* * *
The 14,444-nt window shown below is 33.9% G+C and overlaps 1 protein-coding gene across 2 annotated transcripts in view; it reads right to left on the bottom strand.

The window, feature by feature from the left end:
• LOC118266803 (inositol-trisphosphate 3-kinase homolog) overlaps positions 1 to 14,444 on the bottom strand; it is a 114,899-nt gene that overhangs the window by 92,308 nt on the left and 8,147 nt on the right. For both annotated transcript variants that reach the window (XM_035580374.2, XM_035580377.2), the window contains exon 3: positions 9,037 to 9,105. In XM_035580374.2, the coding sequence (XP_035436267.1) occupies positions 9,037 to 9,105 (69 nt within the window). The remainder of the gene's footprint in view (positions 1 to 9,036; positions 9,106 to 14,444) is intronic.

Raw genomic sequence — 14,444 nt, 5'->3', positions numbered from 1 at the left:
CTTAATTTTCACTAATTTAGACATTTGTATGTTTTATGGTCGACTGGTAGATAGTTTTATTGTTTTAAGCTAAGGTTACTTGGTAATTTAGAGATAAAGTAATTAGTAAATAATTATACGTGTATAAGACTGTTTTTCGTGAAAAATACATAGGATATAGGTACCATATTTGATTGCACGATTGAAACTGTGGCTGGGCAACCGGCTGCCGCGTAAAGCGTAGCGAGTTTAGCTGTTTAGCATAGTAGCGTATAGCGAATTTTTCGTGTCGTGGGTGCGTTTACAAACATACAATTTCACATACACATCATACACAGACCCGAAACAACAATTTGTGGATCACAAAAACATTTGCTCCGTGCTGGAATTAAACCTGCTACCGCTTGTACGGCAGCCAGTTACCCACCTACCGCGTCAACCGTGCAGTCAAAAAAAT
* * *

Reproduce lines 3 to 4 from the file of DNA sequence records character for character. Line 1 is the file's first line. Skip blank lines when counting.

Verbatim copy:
• LOC118266803 (inositol-trisphosphate 3-kinase homolog) overlaps positions 1 to 14,444 on the bottom strand; it is a 114,899-nt gene that overhangs the window by 92,308 nt on the left and 8,147 nt on the right. For both annotated transcript variants that reach the window (XM_035580374.2, XM_035580377.2), the window contains exon 3: positions 9,037 to 9,105. In XM_035580374.2, the coding sequence (XP_035436267.1) occupies positions 9,037 to 9,105 (69 nt within the window). The remainder of the gene's footprint in view (positions 1 to 9,036; positions 9,106 to 14,444) is intronic.

Raw genomic sequence — 14,444 nt, 5'->3', positions numbered from 1 at the left: